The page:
Software Centre, the Morocco-based team led by Tarik Nesh-Nash, started with election monitoring with Marsad.ma and is now mapping corruption. Boyan Yurukov created the Bulgarian award-winning 2011 crime.bg. He also developed and installed Fairelections.eu election mapping, which was moderated by the Institute for Public Environment Development.

These deployments are aimed at giving voice to fair democratic practices. Each of these deployers mentor new mappers sharing best practices or create additional tools, like Boyan’s Facebook app. By sharing their story, they’re beginning to inspire others to map elections or corruption.

Why Storytelling Matters

Persistent outreach and storytelling are key to successful deployments. The Syria Tracker team is a collective of partnerships and volunteers, including some of our friends within the Crisismapping Network and the Standby Task Force. Over the past 286 days, they’ve mapped more than 6,300 deaths.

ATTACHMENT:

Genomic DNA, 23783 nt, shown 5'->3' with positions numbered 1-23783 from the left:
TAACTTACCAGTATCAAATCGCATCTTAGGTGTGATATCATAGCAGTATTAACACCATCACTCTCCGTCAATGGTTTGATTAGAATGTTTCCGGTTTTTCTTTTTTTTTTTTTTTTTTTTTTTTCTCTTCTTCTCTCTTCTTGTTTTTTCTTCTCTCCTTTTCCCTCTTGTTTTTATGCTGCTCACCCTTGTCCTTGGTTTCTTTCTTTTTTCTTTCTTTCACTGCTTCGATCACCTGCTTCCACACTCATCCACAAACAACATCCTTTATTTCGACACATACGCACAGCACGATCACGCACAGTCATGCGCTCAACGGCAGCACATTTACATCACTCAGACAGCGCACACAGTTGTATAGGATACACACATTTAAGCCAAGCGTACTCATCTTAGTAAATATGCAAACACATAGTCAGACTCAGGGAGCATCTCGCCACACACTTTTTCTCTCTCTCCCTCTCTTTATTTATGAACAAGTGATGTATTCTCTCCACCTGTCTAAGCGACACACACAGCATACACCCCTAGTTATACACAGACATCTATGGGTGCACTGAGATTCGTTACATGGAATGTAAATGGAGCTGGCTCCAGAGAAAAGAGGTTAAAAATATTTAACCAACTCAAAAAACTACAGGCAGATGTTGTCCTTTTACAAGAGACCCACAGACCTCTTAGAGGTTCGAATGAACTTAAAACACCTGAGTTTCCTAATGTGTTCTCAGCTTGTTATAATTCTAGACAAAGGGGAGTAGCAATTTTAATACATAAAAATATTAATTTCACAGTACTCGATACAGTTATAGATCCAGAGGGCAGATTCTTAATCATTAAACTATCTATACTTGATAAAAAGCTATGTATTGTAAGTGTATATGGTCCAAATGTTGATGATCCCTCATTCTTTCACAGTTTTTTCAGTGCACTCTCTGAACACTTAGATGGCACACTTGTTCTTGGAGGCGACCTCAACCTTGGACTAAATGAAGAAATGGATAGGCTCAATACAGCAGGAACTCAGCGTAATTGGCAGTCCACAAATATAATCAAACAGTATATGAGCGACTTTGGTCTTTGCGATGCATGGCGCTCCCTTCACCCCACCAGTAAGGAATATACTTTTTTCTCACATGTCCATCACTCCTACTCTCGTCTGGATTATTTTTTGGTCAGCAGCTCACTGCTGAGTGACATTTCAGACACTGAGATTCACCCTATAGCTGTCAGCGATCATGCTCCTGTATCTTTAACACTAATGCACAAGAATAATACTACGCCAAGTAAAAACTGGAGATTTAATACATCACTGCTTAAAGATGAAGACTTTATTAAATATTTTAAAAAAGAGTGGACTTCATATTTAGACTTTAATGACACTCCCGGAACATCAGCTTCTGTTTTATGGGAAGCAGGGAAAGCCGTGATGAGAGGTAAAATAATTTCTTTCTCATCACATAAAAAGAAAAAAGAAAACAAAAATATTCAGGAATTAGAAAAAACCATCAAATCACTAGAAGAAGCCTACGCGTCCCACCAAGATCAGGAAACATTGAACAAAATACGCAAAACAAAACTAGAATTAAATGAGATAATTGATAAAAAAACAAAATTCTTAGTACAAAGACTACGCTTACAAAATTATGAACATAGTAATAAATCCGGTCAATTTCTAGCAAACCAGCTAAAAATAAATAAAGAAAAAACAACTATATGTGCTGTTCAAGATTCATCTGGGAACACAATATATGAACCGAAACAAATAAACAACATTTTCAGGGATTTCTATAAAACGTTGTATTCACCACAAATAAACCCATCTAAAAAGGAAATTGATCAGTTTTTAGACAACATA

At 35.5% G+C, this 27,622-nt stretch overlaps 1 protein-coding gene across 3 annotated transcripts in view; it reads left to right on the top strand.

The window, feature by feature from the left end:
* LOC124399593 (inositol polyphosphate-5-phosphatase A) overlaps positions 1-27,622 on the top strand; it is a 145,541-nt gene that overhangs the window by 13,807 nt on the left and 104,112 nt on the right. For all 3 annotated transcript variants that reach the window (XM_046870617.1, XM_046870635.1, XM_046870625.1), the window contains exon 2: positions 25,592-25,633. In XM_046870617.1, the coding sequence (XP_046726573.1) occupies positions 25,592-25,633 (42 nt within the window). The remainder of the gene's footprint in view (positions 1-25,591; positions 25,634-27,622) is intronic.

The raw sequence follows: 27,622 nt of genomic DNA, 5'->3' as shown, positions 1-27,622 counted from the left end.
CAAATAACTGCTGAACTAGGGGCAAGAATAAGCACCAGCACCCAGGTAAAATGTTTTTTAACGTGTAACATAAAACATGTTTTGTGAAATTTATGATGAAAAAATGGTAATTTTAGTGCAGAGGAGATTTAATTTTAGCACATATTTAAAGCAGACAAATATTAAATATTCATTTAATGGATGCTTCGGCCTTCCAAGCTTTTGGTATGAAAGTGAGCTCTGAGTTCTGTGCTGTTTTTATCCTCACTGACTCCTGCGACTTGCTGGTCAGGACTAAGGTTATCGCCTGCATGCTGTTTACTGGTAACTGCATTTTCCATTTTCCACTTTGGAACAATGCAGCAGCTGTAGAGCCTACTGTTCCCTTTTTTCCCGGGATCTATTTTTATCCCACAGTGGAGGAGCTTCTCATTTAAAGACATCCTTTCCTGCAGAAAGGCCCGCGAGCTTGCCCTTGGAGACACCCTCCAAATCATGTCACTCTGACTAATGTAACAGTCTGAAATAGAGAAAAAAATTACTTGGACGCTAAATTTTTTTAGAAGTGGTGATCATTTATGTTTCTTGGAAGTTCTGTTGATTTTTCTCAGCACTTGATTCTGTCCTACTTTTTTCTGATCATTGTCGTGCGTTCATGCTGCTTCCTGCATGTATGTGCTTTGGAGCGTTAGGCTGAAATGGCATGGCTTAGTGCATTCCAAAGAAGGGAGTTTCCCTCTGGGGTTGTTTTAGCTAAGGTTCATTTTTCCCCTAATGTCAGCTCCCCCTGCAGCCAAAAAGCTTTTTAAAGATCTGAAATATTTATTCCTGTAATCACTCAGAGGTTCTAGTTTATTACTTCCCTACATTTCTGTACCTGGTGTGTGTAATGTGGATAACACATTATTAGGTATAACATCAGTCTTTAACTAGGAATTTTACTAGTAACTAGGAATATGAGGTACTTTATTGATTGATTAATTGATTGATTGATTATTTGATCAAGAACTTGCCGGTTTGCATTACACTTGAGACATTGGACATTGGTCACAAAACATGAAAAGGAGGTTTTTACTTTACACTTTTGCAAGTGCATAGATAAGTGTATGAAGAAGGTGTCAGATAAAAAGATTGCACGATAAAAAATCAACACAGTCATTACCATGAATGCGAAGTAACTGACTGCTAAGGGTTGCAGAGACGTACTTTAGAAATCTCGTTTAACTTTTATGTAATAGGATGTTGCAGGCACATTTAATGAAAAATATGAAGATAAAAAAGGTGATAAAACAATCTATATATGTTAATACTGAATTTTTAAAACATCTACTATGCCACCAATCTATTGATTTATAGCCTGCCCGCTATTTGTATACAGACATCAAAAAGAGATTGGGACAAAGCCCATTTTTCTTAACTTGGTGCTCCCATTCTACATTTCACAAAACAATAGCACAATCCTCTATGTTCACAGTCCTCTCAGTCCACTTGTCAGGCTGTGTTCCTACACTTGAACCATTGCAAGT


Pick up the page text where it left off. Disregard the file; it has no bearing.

Melissa Elliot

Melissa Elliot, left, is the Reports Coordinator for the StandBy Task Force.

Shemeer Babu is one mapper in India focused on highlighting the issue of violence against women with Maps4Aid. His next project is building out Blogs4Aid. His plan will be focused on using SMS (short message service) and maybe IVR (interactive voice response) since 90% of rural women in India don’t have smartphones. Both @maps4aid and @syriatracker use Twitter on a daily basis to keep their map story alive and in the minds of their followers, using free online resources to augment their story.